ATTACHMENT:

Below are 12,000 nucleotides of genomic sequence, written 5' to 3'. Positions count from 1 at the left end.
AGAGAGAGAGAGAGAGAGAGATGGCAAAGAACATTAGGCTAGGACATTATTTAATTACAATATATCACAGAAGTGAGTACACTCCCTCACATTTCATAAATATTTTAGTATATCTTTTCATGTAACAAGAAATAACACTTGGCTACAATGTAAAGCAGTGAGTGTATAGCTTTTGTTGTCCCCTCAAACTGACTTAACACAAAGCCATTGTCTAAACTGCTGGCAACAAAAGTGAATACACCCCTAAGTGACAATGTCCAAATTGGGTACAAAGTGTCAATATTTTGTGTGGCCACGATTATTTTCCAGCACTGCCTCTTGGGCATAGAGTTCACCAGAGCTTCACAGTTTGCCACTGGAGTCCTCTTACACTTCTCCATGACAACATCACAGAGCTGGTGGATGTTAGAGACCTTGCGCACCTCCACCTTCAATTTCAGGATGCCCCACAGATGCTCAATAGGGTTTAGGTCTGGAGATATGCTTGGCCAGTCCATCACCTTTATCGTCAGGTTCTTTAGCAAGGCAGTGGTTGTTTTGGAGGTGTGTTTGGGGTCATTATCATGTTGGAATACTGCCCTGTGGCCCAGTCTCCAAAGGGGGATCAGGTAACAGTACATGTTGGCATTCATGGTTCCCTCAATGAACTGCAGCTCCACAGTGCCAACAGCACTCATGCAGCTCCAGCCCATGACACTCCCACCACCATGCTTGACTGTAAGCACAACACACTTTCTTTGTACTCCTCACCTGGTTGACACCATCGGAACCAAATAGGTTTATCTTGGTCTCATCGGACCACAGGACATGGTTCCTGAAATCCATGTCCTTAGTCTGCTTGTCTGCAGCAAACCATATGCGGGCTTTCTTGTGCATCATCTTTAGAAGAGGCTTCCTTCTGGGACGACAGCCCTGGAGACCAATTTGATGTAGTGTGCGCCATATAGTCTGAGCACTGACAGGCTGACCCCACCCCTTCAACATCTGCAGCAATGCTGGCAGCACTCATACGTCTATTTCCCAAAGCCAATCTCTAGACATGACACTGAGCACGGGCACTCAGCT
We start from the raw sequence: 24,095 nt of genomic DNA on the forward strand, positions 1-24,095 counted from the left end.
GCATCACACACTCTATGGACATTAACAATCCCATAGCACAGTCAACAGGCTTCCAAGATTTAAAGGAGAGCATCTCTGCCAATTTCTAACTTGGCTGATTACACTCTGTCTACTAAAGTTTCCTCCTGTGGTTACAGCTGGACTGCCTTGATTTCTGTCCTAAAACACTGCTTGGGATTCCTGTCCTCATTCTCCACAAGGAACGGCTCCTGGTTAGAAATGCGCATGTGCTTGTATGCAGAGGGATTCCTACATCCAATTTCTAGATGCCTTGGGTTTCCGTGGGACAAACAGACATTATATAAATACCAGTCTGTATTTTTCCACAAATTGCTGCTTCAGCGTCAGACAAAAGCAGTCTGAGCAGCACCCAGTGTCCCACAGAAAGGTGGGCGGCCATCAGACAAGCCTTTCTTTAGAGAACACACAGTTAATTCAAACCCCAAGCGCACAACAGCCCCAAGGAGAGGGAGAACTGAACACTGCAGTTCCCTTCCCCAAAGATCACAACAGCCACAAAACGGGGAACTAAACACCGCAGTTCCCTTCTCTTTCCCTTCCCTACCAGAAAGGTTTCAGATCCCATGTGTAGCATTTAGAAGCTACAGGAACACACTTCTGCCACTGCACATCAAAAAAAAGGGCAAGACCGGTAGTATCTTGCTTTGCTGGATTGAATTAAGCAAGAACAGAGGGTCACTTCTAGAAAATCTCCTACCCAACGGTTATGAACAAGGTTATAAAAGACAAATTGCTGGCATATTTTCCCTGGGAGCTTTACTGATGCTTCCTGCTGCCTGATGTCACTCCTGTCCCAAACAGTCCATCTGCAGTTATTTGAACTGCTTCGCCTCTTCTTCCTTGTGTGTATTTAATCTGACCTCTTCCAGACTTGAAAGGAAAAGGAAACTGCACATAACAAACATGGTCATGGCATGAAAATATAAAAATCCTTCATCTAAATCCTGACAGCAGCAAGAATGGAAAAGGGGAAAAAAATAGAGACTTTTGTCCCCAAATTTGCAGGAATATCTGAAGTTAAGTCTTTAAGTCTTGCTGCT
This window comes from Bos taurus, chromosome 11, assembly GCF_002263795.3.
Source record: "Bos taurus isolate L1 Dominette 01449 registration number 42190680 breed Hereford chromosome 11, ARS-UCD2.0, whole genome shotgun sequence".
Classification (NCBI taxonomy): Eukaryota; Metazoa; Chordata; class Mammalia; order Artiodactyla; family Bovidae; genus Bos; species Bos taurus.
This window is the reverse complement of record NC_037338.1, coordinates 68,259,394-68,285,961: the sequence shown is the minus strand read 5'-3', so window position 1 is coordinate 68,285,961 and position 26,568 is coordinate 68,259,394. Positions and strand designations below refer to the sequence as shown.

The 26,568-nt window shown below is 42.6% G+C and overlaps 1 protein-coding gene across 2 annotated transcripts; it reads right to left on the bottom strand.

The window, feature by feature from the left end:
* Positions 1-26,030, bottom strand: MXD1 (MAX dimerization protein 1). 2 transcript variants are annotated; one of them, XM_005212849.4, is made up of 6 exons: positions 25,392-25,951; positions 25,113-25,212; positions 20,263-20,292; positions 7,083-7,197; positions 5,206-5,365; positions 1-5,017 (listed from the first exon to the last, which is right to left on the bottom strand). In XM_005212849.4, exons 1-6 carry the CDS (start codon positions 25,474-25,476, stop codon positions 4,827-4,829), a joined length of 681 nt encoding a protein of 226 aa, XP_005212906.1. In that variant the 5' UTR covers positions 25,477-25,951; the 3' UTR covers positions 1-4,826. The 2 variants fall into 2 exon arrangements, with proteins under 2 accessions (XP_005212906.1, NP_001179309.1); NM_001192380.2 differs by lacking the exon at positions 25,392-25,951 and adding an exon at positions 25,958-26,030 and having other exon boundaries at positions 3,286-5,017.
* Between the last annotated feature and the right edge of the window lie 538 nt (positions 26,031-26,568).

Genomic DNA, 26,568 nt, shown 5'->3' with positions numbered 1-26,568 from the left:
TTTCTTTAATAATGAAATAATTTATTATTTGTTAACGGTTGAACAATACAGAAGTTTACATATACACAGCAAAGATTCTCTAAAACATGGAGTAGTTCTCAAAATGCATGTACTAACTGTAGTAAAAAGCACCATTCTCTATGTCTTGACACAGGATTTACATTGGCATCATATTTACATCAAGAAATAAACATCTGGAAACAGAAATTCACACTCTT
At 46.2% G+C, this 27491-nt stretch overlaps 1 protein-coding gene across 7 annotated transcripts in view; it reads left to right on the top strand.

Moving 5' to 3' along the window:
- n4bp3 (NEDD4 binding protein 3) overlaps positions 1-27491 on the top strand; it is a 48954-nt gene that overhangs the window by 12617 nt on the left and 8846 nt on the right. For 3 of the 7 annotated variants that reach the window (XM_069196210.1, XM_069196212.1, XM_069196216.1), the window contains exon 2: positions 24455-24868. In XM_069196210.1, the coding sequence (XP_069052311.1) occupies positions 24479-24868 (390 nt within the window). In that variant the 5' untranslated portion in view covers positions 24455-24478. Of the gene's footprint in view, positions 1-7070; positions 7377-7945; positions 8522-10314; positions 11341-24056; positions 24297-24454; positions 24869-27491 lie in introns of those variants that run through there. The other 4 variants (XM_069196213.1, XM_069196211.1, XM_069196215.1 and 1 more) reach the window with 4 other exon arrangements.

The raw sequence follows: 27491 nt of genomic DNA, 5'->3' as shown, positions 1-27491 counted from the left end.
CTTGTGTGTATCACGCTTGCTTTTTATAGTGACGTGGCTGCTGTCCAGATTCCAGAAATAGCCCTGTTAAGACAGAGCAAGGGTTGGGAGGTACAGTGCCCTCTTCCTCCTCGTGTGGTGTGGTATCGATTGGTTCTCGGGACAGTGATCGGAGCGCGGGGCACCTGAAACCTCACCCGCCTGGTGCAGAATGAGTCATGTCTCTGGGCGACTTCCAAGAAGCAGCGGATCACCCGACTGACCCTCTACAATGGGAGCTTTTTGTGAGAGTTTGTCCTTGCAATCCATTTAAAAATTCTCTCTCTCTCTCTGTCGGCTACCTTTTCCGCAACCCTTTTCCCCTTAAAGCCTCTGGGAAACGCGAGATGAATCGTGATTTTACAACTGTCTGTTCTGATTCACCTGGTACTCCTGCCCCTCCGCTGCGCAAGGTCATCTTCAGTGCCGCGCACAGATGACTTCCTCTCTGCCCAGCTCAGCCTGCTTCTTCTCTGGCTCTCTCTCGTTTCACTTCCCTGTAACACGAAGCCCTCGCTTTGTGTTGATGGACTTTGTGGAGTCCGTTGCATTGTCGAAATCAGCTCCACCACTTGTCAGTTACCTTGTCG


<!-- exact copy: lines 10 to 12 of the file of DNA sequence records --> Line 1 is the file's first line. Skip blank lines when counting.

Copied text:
The window, feature by feature from the left end:
* Positions 1-26,030, bottom strand: MXD1 (MAX dimerization protein 1). 2 transcript variants are annotated; one of them, XM_005212849.4, is made up of 6 exons: positions 25,392-25,951; positions 25,113-25,212; positions 20,263-20,292; positions 7,083-7,197; positions 5,206-5,365; positions 1-5,017 (listed from the first exon to the last, which is right to left on the bottom strand). In XM_005212849.4, exons 1-6 carry the CDS (start codon positions 25,474-25,476, stop codon positions 4,827-4,829), a joined length of 681 nt encoding a protein of 226 aa, XP_005212906.1. In that variant the 5' UTR covers positions 25,477-25,951; the 3' UTR covers positions 1-4,826. The 2 variants fall into 2 exon arrangements, with proteins under 2 accessions (XP_005212906.1, NP_001179309.1); NM_001192380.2 differs by lacking the exon at positions 25,392-25,951 and adding an exon at positions 25,958-26,030 and having other exon boundaries at positions 3,286-5,017.
* Between the last annotated feature and the right edge of the window lie 538 nt (positions 26,031-26,568).